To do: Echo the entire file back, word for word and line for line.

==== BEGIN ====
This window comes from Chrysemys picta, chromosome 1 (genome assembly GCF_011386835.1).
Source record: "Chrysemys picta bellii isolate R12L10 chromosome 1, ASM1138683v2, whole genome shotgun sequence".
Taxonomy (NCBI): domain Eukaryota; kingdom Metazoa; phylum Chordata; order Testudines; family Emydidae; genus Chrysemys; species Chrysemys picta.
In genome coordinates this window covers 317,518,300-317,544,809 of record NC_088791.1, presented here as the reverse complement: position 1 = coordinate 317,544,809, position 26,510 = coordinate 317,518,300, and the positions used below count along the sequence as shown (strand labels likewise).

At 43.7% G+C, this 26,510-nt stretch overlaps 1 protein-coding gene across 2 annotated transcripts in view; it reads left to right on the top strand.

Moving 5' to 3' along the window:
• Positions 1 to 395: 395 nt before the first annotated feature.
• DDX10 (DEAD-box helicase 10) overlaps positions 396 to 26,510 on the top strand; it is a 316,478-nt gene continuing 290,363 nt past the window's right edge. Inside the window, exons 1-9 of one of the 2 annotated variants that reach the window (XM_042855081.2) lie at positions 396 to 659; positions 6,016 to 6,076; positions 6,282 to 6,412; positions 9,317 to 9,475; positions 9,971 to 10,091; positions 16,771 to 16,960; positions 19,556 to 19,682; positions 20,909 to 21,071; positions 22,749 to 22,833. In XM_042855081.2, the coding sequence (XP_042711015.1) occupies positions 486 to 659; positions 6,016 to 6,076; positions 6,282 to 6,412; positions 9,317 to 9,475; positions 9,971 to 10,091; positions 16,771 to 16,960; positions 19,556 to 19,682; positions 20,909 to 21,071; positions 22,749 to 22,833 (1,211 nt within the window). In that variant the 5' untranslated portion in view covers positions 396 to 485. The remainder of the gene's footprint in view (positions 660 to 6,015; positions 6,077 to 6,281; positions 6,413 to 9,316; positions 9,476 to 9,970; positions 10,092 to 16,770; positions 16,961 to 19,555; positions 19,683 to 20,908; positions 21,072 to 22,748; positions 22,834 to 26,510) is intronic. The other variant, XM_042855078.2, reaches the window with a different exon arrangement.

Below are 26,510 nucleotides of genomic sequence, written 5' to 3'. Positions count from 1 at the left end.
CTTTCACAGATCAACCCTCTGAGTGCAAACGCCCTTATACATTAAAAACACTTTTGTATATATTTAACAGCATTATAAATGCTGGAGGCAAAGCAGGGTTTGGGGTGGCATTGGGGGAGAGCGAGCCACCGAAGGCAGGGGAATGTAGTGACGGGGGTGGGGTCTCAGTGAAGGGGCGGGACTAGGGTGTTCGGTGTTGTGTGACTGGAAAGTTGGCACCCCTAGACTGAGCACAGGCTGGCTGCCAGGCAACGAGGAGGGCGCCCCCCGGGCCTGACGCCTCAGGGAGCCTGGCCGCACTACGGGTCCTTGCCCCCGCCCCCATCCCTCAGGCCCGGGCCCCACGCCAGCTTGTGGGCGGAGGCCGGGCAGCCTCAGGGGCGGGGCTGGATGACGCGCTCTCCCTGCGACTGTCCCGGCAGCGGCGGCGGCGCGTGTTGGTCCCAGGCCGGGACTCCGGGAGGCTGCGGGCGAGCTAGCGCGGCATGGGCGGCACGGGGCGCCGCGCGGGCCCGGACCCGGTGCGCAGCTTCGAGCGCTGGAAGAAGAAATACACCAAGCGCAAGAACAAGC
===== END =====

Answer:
This window comes from Chrysemys picta, chromosome 1 (genome assembly GCF_011386835.1).
Source record: "Chrysemys picta bellii isolate R12L10 chromosome 1, ASM1138683v2, whole genome shotgun sequence".
Taxonomy (NCBI): domain Eukaryota; kingdom Metazoa; phylum Chordata; order Testudines; family Emydidae; genus Chrysemys; species Chrysemys picta.
In genome coordinates this window covers 317,518,300-317,544,809 of record NC_088791.1, presented here as the reverse complement: position 1 = coordinate 317,544,809, position 26,510 = coordinate 317,518,300, and the positions used below count along the sequence as shown (strand labels likewise).

At 43.7% G+C, this 26,510-nt stretch overlaps 1 protein-coding gene across 2 annotated transcripts in view; it reads left to right on the top strand.

Moving 5' to 3' along the window:
• Positions 1 to 395: 395 nt before the first annotated feature.
• DDX10 (DEAD-box helicase 10) overlaps positions 396 to 26,510 on the top strand; it is a 316,478-nt gene continuing 290,363 nt past the window's right edge. Inside the window, exons 1-9 of one of the 2 annotated variants that reach the window (XM_042855081.2) lie at positions 396 to 659; positions 6,016 to 6,076; positions 6,282 to 6,412; positions 9,317 to 9,475; positions 9,971 to 10,091; positions 16,771 to 16,960; positions 19,556 to 19,682; positions 20,909 to 21,071; positions 22,749 to 22,833. In XM_042855081.2, the coding sequence (XP_042711015.1) occupies positions 486 to 659; positions 6,016 to 6,076; positions 6,282 to 6,412; positions 9,317 to 9,475; positions 9,971 to 10,091; positions 16,771 to 16,960; positions 19,556 to 19,682; positions 20,909 to 21,071; positions 22,749 to 22,833 (1,211 nt within the window). In that variant the 5' untranslated portion in view covers positions 396 to 485. The remainder of the gene's footprint in view (positions 660 to 6,015; positions 6,077 to 6,281; positions 6,413 to 9,316; positions 9,476 to 9,970; positions 10,092 to 16,770; positions 16,961 to 19,555; positions 19,683 to 20,908; positions 21,072 to 22,748; positions 22,834 to 26,510) is intronic. The other variant, XM_042855078.2, reaches the window with a different exon arrangement.

Below are 26,510 nucleotides of genomic sequence, written 5' to 3'. Positions count from 1 at the left end.
CTTTCACAGATCAACCCTCTGAGTGCAAACGCCCTTATACATTAAAAACACTTTTGTATATATTTAACAGCATTATAAATGCTGGAGGCAAAGCAGGGTTTGGGGTGGCATTGGGGGAGAGCGAGCCACCGAAGGCAGGGGAATGTAGTGACGGGGGTGGGGTCTCAGTGAAGGGGCGGGACTAGGGTGTTCGGTGTTGTGTGACTGGAAAGTTGGCACCCCTAGACTGAGCACAGGCTGGCTGCCAGGCAACGAGGAGGGCGCCCCCCGGGCCTGACGCCTCAGGGAGCCTGGCCGCACTACGGGTCCTTGCCCCCGCCCCCATCCCTCAGGCCCGGGCCCCACGCCAGCTTGTGGGCGGAGGCCGGGCAGCCTCAGGGGCGGGGCTGGATGACGCGCTCTCCCTGCGACTGTCCCGGCAGCGGCGGCGGCGCGTGTTGGTCCCAGGCCGGGACTCCGGGAGGCTGCGGGCGAGCTAGCGCGGCATGGGCGGCACGGGGCGCCGCGCGGGCCCGGACCCGGTGCGCAGCTTCGAGCGCTGGAAGAAGAAATACACCAAGCGCAAGAACAAGC